By the late 1960s and early 1970s, Price became one of the godfathers of countrypolitan, combining lush orchestral arrangements with crooning. Price's music connected honky-tonk to big band to rock 'n' roll to country swing to pop.
Songs on the CD are:
1. Heartaches By The Number (featuring The Time Jumpers)
2. I'll Be There (If You Ever Want Me) (featuring The Time Jumpers)
3. Faded Love
4. It Always Will Be
5. City Lights (featuring The Time Jumpers)
6. Don't You Ever Get Tired Of Hurting Me (featuring The Time Jumpers)
7. Make The World Go Away
8. I'm Still Not Over You
9. Night Life
10. Crazy Arms (featuring The Time Jumpers)
11. Invitation To The Blues (featuring The Time Jumpers)
12. For The Good Times
More news for Willie Nelson
CD reviews for Willie Nelson
Not one to rest on his laurels, Willie Nelson's second studio release of the calendar year finds the artist dipping back into the Great American Songbook. Previous collections, including 1978's stellar Stardust, 2009's "American Classic" and 2016's "Summertime: Willie Nelson Sings Gershwin," established Nelson as one of the finest modern interpreters of American standards. So, it is only fitting that he now pays tribute to the man widely recognized as the »»»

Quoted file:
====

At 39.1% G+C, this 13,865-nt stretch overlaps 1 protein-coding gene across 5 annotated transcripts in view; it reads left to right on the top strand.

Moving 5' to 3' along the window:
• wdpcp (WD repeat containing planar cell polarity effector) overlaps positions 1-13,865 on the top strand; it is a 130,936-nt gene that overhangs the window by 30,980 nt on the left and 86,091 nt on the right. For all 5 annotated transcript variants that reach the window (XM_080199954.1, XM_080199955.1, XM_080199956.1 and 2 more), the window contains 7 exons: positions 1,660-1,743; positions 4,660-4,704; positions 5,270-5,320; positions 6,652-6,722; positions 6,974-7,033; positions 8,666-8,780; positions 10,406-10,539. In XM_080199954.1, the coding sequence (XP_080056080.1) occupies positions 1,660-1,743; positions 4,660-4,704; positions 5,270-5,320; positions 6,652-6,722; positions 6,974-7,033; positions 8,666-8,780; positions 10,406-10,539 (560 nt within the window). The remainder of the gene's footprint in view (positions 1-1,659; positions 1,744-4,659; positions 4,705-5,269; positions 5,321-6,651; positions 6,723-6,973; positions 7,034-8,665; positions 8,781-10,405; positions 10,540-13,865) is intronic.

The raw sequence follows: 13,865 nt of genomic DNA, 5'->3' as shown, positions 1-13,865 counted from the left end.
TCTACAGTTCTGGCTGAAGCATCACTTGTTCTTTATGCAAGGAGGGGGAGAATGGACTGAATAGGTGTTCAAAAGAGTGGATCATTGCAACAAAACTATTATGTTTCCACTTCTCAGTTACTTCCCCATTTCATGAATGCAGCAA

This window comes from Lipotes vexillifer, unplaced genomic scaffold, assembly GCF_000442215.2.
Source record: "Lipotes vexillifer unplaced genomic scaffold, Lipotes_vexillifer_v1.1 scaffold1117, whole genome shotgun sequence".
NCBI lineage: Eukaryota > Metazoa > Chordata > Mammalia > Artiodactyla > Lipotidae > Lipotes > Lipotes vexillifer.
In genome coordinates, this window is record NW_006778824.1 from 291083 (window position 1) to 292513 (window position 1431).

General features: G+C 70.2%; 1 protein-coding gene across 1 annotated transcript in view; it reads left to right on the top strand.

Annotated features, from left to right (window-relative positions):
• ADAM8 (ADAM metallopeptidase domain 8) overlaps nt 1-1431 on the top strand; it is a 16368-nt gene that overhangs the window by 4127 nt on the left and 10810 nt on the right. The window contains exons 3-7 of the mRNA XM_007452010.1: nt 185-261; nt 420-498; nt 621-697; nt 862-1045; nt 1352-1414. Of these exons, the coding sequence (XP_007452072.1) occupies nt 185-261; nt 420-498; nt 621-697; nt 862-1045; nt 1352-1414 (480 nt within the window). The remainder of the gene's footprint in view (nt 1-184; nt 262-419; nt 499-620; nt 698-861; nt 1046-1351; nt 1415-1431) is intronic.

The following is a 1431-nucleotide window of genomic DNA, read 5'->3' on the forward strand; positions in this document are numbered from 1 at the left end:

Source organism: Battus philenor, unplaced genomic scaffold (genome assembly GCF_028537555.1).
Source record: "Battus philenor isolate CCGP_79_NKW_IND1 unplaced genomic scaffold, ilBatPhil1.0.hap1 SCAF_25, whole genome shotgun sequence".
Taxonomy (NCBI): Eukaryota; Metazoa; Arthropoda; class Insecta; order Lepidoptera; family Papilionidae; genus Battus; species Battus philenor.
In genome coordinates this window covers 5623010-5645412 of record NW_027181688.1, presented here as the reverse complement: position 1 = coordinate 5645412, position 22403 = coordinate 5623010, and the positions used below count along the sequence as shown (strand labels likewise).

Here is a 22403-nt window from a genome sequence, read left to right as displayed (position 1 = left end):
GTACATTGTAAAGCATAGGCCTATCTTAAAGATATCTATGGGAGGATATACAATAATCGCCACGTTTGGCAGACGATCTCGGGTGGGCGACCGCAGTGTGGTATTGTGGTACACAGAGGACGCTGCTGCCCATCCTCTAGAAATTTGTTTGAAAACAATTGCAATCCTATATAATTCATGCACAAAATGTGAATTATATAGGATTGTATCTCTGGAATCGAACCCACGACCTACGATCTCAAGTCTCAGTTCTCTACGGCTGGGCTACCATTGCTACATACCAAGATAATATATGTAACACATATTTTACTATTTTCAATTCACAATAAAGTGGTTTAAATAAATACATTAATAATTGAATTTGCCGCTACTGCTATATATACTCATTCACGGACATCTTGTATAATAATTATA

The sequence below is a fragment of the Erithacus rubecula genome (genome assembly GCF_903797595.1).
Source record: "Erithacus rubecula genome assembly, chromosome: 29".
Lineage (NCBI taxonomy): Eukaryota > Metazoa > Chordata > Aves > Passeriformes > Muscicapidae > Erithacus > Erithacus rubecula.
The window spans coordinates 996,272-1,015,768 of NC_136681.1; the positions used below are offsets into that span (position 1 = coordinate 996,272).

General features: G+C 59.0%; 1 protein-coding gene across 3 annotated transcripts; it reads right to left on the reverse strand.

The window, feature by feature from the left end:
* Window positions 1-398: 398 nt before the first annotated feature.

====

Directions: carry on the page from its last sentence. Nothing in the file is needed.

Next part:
Last Man Standing
Willie Nelson is 123 years old and this is his 85th album. .
No, that's not right, He's 85 and this is something like his 123rd album. At a certain point, the years and the numbers don't mean much any more. The bottom line is Willie Nelson has been around for a long time and made a lot of music. Willie will forever be remembered for the song "Whiskey River," but his voice has mellowed like a fine wine. Time has taken away much of the harshness and the off-flavors, if you will. »»»
Willie's Stash Volume 2
The "boys" referenced in the title of Willie Nelson's "Willie's Stash Vol. 2," are his sons, Lukas and Micah Nelson. This second archival selection, following "December Day" (recorded with his sister/pianist Bobbie Nelson), was tracked in 2011 with producer Buddy Cannon at the helm. The album is mostly Hank Williams Sr. songs, along with a few other 'Hanks' (Cochran, Locklin and Snow), an Alyssa Miller number and one by the elder Nelson. »»»